We never stop telling stories, do we, small and tall alike?
Once upon a time I went to Scotland. There, in a castle in the dark, misty highlands, actually a modest hotel in Edinburgh, I found my flesh creep as I walked down its sinister corridor. We’d had dinner with Jock McArthur only the previous night, and the next morning he’d been found with his throat slit. The chill finger of suspicion pointed at all of us. Oh, all right, there’s a wee bit a yarn-tellin’ here. We were part of a ‘murder weekend’, then still a new tourism lure. ‘Silly gimmick’ i’d thought to myself when i was invited to it, but we were all unwittingly drawn into the plot by the wicked witches, aka the professional players pretending to be guests like us.
Once upon last week, i was once more in Edinburgh, again at the heart of storytelling as actors and artists, clowns, kings and queens of all sexes created the fairy-tale world of the Festival’s ‘Fringe’. Like all good stories, theirs made us laugh, cry — and think. A bunch of us litfest organisers had wound our way from Kolkata, Kuala Lumpur, Bogota, Bucharest, Budapest, Bali, Lahore and Mumbai to a gypsy caravan called Momentum Literature, hitched for four days to the International Book Festival.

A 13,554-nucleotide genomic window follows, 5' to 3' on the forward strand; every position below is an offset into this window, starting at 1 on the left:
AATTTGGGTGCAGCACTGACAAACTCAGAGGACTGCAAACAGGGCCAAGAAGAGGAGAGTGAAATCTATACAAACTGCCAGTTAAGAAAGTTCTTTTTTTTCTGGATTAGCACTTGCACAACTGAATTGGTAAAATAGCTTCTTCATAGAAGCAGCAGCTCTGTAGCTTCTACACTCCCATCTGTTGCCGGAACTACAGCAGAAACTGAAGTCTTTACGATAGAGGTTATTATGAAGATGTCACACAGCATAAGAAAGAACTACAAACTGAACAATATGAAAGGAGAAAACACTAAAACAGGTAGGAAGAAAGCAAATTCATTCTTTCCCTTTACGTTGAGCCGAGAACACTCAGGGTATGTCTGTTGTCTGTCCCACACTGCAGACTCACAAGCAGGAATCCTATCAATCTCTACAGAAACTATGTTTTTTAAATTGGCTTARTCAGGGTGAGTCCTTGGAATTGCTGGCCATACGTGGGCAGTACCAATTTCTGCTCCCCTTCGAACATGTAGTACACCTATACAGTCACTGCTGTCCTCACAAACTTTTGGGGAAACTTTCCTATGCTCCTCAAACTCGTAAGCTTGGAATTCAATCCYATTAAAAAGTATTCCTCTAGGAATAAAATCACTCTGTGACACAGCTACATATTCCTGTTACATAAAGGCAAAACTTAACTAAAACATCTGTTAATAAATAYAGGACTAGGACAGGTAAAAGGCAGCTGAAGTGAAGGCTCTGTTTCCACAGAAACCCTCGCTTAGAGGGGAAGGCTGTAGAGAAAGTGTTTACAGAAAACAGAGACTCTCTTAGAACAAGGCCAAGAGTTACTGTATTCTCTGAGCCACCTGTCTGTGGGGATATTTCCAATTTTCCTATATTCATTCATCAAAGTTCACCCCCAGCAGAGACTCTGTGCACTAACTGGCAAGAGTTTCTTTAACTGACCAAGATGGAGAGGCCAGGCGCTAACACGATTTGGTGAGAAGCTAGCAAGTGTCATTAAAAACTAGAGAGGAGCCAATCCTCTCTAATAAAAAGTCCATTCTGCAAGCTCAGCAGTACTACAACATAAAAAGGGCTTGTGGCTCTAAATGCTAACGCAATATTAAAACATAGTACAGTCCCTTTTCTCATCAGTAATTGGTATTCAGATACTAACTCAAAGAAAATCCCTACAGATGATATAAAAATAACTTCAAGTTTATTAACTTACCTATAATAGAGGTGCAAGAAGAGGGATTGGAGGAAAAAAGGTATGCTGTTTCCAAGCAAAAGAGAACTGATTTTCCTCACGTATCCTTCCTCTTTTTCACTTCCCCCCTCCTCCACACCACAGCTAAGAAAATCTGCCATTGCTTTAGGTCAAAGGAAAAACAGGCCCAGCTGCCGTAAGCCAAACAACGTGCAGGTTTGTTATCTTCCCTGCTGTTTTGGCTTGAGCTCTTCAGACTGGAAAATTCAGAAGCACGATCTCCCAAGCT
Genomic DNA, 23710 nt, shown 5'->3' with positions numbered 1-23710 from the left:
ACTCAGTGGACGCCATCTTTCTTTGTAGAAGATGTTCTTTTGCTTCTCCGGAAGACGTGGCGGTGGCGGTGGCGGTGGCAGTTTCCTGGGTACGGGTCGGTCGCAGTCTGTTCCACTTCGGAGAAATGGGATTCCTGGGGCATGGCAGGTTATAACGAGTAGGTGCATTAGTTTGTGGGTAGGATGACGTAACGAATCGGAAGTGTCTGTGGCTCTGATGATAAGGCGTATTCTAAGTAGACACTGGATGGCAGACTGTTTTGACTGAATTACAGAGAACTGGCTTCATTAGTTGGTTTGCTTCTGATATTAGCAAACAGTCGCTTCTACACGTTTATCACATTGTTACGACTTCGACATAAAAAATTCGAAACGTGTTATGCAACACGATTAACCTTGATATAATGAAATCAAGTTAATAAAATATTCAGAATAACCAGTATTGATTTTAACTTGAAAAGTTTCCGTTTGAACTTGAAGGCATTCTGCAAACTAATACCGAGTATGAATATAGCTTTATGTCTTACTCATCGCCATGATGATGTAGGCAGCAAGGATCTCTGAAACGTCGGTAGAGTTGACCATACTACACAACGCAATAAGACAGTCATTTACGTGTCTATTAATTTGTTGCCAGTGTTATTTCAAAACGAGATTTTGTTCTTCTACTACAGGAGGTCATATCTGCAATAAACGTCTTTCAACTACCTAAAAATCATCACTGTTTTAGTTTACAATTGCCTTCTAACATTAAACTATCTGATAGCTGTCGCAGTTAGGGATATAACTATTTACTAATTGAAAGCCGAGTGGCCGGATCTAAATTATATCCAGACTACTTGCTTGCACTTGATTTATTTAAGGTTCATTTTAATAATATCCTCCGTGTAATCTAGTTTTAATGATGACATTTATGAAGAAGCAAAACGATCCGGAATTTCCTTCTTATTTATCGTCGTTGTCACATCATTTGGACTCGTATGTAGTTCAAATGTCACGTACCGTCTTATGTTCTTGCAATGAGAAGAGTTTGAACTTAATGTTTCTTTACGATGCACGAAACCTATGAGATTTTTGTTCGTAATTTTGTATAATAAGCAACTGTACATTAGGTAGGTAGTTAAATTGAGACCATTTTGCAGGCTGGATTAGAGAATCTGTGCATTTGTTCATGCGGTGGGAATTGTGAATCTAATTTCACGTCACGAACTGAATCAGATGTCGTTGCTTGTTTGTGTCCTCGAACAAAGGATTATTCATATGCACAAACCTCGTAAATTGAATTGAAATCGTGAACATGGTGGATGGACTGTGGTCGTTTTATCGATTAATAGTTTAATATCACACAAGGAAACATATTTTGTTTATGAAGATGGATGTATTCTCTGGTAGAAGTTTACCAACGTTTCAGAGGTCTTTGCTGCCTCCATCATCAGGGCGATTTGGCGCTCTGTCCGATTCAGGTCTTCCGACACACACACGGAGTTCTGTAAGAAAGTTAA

Every night, we gathered in a baroque tent for Jura Unbound. ‘Jura’ was the sponsor, the fairy godmother needed by all real-life events. Professional storytellers ‘unbound’ the tales of Hans Christian Andersen or the Brothers Grimm and recast them for the here and now, which has its own rags-to-riches stories — and certainly no dearth of ugly ducklings swanning around.
So, did the golden coaches turn into pumpkins during the day? No! We continued to be bewitched by the luminous passages read by authors from their new books. Skilful moderators drew out the writer’s own stories of wandering through dusty, musty archives, finding the Aladdin’s lamp of inspiration, and the magic kiss of publishers who don’t easily fit the description of ‘Prince Charming’.
Very grim and no fairy tale were the Amnesty International panels dedicated to writers and journalists killed for their courage. Not everyone lives happily ever after, but the story must be told.
Post written by: Bachi Karkaria. Courtesy: The Times of India.
(The writer was part of the Momentum Edinburgh Festivals International Delegate Programme, delivered by the British Council in partnership with Festivals Edinburgh and Creative Scotland in August, and participated in the Edinburgh International Book Festival and other events.)